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How Much Does a Dog Truly Cost?

By Stacy Painter
published: March 16, 2020 • 2 min. read
dog at the pet store

Table of Contents

When you’ve decided you’re finally ready to add a dog to the family, you probably don’t want to wait a minute longer! Eagerly searching for your perfect match might include scouring adoption websites or seeking referrals for the best breeder. Though you may be temporarily blinded by excitement, you’ll have to consider the practical side of pet ownership as well. This involves planning, budgeting and understanding all the costs, both expected and unexpected.

So how much does it cost to get a dog and what are all of the associated expenses? You’ll find that prices vary, but the following information will help set expectations for the costs of pet ownership.

The cost of a dog

The price to purchase a dog will depend on where you find your furry friend. Dogs from shelters and rescues are generally less expensive than dogs from breeders. Many times, the spay/neuter procedure is included in the adoption fee. Adopting a dog from another state or country may have an additional cost for transportation.

Adoption fee: $35-$400

Buying a puppy from a breeder: $500-$2,000

Spay/neuter: $200-$300

Preparing for a new dog

Once you’ve found your match, you’ll have to purchase a number of dog supplies. We suggest buying the start-up supplies in advance so you can devote all your attention to your newest family member when they arrive.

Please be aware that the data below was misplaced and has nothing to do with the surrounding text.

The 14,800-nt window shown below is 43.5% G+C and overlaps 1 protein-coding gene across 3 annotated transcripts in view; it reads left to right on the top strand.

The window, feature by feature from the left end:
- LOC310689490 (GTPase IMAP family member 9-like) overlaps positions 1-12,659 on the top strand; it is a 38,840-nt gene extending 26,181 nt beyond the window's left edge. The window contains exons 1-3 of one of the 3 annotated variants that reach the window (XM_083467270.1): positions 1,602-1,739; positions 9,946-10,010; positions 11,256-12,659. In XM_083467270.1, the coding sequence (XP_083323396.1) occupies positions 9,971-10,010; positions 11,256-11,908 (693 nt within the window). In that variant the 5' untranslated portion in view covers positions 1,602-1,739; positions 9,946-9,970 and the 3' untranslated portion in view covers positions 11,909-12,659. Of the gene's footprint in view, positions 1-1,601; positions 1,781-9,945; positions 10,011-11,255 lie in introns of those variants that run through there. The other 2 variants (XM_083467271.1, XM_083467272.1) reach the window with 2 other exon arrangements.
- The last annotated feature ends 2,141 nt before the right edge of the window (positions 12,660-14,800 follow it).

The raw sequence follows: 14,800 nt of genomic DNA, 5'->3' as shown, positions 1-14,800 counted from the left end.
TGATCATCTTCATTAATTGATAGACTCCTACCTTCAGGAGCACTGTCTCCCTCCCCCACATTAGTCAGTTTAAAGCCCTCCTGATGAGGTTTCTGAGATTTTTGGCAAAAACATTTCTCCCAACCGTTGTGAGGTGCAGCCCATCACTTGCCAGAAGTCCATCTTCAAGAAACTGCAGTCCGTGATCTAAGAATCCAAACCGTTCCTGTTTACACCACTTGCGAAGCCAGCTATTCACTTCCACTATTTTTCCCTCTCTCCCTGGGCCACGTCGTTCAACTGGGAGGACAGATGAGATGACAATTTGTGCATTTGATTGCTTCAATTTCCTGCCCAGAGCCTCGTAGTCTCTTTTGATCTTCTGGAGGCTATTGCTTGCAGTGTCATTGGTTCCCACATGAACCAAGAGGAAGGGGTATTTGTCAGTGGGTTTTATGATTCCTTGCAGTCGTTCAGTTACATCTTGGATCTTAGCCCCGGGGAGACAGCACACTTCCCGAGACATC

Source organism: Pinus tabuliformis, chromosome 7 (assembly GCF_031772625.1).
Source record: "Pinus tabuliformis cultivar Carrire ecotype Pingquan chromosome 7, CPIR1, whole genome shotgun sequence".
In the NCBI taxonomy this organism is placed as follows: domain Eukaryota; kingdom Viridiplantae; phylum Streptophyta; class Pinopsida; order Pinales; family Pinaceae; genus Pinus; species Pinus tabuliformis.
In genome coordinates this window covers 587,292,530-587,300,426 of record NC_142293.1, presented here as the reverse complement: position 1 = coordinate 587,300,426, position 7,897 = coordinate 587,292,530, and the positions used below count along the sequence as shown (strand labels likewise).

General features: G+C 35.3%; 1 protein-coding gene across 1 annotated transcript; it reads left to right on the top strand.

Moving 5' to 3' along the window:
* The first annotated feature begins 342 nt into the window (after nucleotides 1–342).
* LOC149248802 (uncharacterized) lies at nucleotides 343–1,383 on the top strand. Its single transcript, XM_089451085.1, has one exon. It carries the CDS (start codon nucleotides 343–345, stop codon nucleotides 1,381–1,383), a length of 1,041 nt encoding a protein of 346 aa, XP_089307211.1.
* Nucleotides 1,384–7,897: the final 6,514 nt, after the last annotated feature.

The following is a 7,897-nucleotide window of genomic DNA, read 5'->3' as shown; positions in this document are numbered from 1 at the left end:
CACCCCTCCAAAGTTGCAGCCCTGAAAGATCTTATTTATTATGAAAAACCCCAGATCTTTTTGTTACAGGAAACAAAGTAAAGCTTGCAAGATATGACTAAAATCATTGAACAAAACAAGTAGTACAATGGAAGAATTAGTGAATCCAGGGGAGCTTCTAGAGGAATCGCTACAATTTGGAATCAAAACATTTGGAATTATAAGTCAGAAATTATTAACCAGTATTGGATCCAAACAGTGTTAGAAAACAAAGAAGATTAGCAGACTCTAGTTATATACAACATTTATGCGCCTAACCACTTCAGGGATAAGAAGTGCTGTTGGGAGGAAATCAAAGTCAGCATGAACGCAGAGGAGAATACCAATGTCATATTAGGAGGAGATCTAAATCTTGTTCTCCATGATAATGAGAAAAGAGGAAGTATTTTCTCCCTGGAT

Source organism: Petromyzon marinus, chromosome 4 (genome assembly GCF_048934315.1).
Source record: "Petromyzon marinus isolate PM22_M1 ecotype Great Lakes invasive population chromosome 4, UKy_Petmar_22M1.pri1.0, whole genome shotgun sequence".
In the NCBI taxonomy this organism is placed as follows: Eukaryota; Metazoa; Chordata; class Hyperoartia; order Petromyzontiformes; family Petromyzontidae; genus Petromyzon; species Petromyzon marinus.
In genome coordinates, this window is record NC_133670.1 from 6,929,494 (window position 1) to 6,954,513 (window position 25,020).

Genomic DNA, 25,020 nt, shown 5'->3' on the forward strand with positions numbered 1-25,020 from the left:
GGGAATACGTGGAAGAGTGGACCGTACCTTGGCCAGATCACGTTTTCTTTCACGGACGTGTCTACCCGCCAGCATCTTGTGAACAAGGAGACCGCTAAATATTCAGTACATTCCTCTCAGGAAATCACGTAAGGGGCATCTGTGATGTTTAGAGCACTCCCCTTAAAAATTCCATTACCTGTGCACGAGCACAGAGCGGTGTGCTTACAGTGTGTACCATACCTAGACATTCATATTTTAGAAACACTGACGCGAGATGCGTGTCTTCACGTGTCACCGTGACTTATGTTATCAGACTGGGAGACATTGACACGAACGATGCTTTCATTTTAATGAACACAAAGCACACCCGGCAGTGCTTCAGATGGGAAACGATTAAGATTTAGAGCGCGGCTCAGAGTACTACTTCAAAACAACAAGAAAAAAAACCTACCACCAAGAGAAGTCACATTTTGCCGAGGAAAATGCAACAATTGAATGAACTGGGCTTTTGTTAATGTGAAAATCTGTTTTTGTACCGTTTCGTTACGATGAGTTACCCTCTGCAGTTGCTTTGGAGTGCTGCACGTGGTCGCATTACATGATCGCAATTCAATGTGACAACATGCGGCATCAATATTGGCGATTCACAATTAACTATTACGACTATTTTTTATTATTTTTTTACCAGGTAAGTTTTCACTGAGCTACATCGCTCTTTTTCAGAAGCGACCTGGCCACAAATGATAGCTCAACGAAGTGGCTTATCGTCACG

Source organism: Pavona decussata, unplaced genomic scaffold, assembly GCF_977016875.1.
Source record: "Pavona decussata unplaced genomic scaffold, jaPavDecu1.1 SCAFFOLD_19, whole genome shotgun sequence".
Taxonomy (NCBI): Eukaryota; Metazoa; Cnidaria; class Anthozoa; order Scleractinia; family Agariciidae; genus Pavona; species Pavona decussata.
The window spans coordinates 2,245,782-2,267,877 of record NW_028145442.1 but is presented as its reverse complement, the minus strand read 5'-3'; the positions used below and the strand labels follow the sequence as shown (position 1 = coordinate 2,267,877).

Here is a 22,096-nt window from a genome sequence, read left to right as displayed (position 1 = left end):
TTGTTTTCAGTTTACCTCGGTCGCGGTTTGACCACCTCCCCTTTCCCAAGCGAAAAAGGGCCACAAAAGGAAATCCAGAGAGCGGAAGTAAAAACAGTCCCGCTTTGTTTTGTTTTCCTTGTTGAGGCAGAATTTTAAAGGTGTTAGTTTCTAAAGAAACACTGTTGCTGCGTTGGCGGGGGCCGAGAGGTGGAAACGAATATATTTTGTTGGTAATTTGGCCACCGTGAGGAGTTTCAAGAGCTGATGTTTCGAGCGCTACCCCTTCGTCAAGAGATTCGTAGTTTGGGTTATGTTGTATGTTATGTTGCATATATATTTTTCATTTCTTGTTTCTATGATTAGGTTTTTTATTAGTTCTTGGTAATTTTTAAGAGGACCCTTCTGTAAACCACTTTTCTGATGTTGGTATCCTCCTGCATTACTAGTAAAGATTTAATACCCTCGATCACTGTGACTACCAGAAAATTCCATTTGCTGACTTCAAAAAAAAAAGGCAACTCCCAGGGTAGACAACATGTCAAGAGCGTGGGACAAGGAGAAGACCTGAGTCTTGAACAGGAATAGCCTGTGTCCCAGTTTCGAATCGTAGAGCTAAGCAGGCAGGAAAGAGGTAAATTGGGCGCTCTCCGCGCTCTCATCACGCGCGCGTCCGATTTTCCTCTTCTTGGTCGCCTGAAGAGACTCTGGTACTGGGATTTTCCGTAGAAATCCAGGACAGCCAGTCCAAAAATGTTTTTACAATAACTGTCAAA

Bed: $30

Collar, ID tag, leash: $35

Toys, treats: $30

Dog shampoo, pet toothpaste: $25

Food and water bowls: $10

Dog crate: $80-$200

If you are renting your home, you may be required to pay a pet deposit and monthly pet rent. Your new dog might be trained and well-behaved, but puppies and some older dogs may need a dog trainer or puppy classes.

Annual pet expenses

In addition to the one-time purchases, there are ongoing costs to care for a dog, such as food, medication, and veterinary care. The cost of food per year will vary greatly based on the type of food and the size of your dog; a large 150-pound Saint Bernard needs to eat much more than a 5-pound Chihuahua.

Pet license: $10-$50

Annual vet exam and vaccinations: $70-$200

Food: $150-$1,000

Poo bags: $80

Preventives for flea/tick/heartworm: $200

Pet insurance: $300-$950

Unplanned expenses

After getting to know your new pet, you may decide that they need a dog walker or dog daycare. When traveling without your dog, you’ll need to line up a dog sitter or boarding facility.

A new dog might also have accidents or take to chewing on furniture or scratching at the door. Though pet owners hope they’ll never have to, repairing or replacing damaged items is sometimes a necessary added expense.

Throughout the course of its life, a pet is likely to make at least one unplanned veterinary visit, whether it’s for a minor issue or something much more serious (and expensive). Pet insurance will greatly reduce the financial burden of an unexpected vet bill, but no plan covers 100% of veterinary care, which is something to keep in mind.

Stacy Painter profile
By Stacy Painter

Stacy has always been an animal lover and has worked in the pet industry and pet insurance specifically for over a decade. As a writer since early childhood, content writing for Healthy Paws pet insurance was a natural career path to combine her two passions. She currently lives in Florida with her boyfriend and Taiwanese rescue dog, Kaya.

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